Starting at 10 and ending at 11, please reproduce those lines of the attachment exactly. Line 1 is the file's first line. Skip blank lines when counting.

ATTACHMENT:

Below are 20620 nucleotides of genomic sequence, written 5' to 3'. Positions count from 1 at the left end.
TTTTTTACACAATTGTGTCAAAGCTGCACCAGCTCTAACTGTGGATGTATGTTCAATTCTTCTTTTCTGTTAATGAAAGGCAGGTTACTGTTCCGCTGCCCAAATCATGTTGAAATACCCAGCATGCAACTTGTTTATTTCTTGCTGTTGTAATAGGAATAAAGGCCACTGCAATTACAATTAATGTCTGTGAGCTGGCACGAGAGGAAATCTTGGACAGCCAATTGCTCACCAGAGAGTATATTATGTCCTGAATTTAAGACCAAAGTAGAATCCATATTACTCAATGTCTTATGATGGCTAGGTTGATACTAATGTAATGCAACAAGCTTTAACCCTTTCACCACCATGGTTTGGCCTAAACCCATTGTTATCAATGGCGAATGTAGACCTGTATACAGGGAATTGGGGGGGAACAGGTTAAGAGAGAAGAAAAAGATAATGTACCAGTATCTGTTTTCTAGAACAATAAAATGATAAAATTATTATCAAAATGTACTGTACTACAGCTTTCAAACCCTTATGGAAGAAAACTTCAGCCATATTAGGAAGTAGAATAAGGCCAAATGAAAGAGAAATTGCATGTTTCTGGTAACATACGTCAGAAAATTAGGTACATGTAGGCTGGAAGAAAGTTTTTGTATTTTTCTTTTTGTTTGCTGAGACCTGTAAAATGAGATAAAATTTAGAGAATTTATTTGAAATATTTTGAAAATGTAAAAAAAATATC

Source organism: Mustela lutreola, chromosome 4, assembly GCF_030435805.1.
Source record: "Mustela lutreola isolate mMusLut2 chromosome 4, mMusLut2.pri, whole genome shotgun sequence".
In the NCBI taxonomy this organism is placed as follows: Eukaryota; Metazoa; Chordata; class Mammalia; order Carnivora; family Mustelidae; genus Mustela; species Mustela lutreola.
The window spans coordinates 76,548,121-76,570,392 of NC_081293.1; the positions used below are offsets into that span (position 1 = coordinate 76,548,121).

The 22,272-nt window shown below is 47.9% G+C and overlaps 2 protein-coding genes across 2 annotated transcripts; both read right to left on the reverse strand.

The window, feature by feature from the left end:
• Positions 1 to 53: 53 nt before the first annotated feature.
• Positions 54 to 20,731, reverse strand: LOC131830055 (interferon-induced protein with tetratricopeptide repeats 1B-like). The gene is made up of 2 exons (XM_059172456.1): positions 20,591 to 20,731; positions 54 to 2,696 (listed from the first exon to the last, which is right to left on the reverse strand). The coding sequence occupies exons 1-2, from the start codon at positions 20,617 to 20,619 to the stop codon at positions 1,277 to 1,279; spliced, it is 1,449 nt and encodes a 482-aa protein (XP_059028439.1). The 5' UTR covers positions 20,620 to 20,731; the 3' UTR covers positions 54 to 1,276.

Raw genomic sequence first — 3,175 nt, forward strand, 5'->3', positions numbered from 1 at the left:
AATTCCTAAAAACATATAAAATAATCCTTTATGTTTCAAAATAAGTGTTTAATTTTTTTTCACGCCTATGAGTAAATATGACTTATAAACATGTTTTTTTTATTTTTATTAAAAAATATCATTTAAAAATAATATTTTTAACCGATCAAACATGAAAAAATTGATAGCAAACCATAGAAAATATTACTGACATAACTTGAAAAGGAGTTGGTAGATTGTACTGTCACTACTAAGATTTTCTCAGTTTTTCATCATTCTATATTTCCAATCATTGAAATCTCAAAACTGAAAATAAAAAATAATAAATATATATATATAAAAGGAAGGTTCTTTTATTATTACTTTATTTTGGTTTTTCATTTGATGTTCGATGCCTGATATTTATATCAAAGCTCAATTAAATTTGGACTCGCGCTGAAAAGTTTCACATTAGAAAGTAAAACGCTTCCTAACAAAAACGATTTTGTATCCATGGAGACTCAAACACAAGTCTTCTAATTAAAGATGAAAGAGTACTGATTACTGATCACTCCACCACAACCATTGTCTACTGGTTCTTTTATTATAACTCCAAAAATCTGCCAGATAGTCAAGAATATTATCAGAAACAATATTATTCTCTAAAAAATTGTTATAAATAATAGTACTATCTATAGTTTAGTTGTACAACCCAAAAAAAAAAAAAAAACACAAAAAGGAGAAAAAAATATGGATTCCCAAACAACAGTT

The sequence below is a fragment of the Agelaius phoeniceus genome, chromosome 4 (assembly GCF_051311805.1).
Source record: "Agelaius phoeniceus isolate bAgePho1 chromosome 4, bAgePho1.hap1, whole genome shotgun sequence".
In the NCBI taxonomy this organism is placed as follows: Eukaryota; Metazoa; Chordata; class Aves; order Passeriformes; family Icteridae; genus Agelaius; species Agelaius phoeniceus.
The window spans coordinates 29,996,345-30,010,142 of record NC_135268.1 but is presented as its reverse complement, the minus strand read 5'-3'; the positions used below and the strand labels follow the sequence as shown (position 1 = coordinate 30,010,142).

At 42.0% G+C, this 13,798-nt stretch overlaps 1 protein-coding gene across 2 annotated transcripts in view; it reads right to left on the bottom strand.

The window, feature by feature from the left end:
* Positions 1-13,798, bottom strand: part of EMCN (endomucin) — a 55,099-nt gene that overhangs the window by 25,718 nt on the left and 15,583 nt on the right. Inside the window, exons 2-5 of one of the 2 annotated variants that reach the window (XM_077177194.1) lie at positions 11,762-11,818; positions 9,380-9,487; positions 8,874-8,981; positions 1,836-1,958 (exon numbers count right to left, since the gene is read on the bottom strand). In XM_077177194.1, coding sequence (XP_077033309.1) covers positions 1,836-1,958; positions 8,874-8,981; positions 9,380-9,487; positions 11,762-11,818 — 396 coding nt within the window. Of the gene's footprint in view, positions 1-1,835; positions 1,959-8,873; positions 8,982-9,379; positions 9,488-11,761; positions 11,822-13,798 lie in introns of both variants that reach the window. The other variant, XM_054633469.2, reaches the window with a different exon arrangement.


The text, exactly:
• Positions 54 to 20,731, reverse strand: LOC131830055 (interferon-induced protein with tetratricopeptide repeats 1B-like). The gene is made up of 2 exons (XM_059172456.1): positions 20,591 to 20,731; positions 54 to 2,696 (listed from the first exon to the last, which is right to left on the reverse strand). The coding sequence occupies exons 1-2, from the start codon at positions 20,617 to 20,619 to the stop codon at positions 1,277 to 1,279; spliced, it is 1,449 nt and encodes a 482-aa protein (XP_059028439.1). The 5' UTR covers positions 20,620 to 20,731; the 3' UTR covers positions 54 to 1,276.

Raw genomic sequence first — 3,175 nt, forward strand, 5'->3', positions numbered from 1 at the left: